Protecting your commercial property from squatters

Squatting in unoccupied residential buildings in England and Wales is a criminal offence, however this does not include commercial properties. The police can only take action if squatters commit other crimes when entering or staying in a property.

Crimes include:

  • causing damage when entering the property
  • causing damage while in the property
  • not leaving when they’re told to by a court
  • stealing from the property
  • using utilities like electricity or gas without permission
  • fly-tipping
  • not obeying a noise abatement notice

There are an estimated 20,000 squatters in the UK, up 15,000 from 10 years ago, and the law change in 2012 (Section 144 of the Legal Aid, Sentencing and Punishment of Offenders (LASPO) Act) may mean unoccupied offices and commercial properties could become a target for them. This is because the legislation does not extend to non- residential buildings i.e. buildings not designed to be lived in. It follows therefore that squatting in offices, a public house, or a warehouse will not in itself be a crime. A landlord will therefore need to resort to civil law and obtain a court order to evict squatters from their commercial property.

There is evidence to suggest that the new legislation has simply shifted the problem on, with squatters now seeking out commercial buildings rather than face arrest for occupying a residential property. For example, since September 2012 office blocks, vacant pubs and empty bank branches – witness the Upper Bell Inn in Blue Bell Hill near Chatham and Lloyds TSB in Bristol ­ have all been targeted and occupied. For commercial landlords with empty property this is of considerable concern; they not only have to pay full business rates, but they also have to spend significant sums securing the property if they are unable to secure a tenancy. The alternative is to risk lengthy and costly legal proceedings to evict squatters.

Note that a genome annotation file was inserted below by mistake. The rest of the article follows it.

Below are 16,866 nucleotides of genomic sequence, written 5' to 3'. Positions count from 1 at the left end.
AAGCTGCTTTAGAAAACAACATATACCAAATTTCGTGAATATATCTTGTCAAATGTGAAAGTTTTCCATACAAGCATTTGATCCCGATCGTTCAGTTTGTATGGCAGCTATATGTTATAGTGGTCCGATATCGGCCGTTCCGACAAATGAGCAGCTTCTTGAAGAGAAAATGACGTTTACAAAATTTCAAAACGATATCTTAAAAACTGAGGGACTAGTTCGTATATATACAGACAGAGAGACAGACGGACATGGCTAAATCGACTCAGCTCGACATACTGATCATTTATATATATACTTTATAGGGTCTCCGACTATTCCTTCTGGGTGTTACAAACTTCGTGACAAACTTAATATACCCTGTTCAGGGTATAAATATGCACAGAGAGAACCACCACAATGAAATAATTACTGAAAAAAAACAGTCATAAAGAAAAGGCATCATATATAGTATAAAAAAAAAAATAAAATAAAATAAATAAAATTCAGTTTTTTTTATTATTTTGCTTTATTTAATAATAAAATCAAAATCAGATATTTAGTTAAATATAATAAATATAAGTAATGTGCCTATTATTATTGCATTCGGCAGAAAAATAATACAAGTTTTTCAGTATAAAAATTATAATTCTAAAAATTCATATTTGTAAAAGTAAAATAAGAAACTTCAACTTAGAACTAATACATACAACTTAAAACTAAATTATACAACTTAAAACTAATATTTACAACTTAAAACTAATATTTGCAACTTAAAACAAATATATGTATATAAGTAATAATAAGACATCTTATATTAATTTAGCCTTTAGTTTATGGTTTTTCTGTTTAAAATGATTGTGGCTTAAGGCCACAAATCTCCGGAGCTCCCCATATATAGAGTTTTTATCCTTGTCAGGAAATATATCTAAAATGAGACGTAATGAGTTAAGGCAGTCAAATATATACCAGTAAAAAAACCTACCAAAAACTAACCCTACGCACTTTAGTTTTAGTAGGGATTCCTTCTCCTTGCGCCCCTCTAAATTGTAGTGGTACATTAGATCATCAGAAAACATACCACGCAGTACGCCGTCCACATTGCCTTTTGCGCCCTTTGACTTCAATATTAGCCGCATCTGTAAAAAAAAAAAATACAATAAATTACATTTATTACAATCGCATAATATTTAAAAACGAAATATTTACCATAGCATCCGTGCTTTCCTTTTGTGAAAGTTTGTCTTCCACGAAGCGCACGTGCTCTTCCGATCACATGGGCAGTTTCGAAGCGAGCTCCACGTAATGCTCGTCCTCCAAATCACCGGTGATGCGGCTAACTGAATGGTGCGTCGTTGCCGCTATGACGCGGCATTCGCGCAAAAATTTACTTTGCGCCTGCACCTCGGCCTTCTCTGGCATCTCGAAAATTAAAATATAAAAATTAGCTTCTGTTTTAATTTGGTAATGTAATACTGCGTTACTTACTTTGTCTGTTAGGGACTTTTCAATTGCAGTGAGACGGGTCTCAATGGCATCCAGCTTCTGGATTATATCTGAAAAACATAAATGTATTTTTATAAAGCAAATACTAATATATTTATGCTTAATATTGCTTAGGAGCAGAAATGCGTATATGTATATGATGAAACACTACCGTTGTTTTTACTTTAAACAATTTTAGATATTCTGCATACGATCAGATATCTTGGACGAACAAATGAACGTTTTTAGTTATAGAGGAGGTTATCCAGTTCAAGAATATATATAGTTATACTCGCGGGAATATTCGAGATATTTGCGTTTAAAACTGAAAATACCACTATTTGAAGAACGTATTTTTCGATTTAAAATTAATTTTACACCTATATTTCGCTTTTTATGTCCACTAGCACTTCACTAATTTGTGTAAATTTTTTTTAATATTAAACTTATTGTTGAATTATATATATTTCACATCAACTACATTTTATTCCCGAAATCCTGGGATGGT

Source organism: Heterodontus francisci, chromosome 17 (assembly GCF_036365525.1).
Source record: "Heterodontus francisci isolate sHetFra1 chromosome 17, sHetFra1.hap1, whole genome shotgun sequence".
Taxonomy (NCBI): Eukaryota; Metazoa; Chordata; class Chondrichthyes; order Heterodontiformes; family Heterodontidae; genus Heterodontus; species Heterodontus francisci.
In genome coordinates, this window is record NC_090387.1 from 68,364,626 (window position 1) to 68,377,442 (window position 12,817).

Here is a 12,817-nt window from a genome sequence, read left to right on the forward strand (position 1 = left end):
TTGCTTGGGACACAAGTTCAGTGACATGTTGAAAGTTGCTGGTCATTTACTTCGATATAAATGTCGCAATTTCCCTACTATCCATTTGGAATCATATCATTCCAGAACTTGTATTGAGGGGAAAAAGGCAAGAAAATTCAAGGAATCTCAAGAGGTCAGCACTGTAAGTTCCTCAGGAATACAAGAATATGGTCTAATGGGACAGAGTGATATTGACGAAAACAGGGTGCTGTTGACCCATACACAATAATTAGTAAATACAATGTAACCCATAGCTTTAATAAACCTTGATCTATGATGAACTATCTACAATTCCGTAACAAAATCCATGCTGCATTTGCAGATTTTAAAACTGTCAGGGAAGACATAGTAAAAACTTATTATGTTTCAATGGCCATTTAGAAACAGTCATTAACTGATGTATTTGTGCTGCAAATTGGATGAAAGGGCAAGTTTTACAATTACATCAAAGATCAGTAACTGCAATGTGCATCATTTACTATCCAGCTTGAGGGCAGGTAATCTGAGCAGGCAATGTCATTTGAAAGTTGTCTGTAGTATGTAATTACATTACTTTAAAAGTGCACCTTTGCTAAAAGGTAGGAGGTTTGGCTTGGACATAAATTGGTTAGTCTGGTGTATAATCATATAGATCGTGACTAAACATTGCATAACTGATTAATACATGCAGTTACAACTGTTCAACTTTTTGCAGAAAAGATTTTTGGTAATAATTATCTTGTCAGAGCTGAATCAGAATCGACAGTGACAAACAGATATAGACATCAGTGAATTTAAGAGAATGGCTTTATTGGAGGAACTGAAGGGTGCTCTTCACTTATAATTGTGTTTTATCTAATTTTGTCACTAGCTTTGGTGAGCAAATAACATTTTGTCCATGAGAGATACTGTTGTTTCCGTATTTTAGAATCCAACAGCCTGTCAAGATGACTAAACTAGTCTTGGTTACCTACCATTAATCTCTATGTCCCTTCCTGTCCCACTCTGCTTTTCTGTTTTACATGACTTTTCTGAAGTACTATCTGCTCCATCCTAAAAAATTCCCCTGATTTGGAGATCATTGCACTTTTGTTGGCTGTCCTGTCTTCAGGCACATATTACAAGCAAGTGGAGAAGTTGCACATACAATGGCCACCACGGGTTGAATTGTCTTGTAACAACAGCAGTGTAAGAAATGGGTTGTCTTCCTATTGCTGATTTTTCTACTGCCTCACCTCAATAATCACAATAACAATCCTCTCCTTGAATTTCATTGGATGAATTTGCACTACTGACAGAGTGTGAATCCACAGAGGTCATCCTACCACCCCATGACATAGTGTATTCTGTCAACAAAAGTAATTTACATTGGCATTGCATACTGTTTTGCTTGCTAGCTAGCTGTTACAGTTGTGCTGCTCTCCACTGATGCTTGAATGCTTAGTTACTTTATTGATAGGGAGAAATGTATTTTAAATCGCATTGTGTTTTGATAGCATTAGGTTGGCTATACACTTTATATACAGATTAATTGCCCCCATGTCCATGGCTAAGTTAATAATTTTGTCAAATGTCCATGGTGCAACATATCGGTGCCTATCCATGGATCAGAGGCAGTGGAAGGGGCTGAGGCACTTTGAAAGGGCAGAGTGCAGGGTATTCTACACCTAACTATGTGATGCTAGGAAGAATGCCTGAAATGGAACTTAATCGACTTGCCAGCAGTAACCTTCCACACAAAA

Here’s some ways you can keep unwanted guests at bay.

  • Shut off utilities such as water and electricity
  • Alarm the building and use video cameras or a security firm to secure your premises
  • Secure doors and windows and prevent roof access
  • Install fencing to secure the perimeter
  • Clear the property of furniture and equipment
  • Install a letter box seal and collect mail regularly to prevent arson
  • Inspect the property regularly
  • Check your insurance to see if intrusions and damage is covered

For more information on managing risks for your unoccupied property, contact A-Plan’s commercial insurance team today.

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This article is for informational purposes only and does not constitute legal advice. It is recommended that specific professional advice is sought before acting on any of the information given.